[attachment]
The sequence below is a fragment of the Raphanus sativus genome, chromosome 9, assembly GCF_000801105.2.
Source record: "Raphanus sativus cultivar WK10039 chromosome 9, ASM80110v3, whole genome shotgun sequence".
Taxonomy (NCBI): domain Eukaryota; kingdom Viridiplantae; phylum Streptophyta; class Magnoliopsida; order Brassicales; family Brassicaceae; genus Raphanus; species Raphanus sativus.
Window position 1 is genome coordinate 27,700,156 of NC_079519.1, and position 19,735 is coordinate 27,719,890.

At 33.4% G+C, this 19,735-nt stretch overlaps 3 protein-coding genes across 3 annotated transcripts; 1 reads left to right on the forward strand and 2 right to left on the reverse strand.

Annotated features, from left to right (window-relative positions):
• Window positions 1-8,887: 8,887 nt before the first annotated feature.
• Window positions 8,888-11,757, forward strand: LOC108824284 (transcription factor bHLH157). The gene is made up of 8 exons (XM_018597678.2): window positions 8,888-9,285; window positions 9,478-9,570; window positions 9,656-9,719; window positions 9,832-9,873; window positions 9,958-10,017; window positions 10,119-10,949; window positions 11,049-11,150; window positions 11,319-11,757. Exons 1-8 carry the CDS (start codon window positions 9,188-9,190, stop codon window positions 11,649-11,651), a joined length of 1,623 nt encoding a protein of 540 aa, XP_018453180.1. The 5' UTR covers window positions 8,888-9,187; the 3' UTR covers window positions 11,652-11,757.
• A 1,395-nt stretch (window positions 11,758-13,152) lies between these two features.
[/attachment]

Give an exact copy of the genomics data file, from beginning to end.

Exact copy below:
The sequence below is a fragment of the Raphanus sativus genome, chromosome 9, assembly GCF_000801105.2.
Source record: "Raphanus sativus cultivar WK10039 chromosome 9, ASM80110v3, whole genome shotgun sequence".
Taxonomy (NCBI): domain Eukaryota; kingdom Viridiplantae; phylum Streptophyta; class Magnoliopsida; order Brassicales; family Brassicaceae; genus Raphanus; species Raphanus sativus.
Window position 1 is genome coordinate 27,700,156 of NC_079519.1, and position 19,735 is coordinate 27,719,890.

At 33.4% G+C, this 19,735-nt stretch overlaps 3 protein-coding genes across 3 annotated transcripts; 1 reads left to right on the forward strand and 2 right to left on the reverse strand.

Annotated features, from left to right (window-relative positions):
• Window positions 1-8,887: 8,887 nt before the first annotated feature.
• Window positions 8,888-11,757, forward strand: LOC108824284 (transcription factor bHLH157). The gene is made up of 8 exons (XM_018597678.2): window positions 8,888-9,285; window positions 9,478-9,570; window positions 9,656-9,719; window positions 9,832-9,873; window positions 9,958-10,017; window positions 10,119-10,949; window positions 11,049-11,150; window positions 11,319-11,757. Exons 1-8 carry the CDS (start codon window positions 9,188-9,190, stop codon window positions 11,649-11,651), a joined length of 1,623 nt encoding a protein of 540 aa, XP_018453180.1. The 5' UTR covers window positions 8,888-9,187; the 3' UTR covers window positions 11,652-11,757.
• A 1,395-nt stretch (window positions 11,758-13,152) lies between these two features.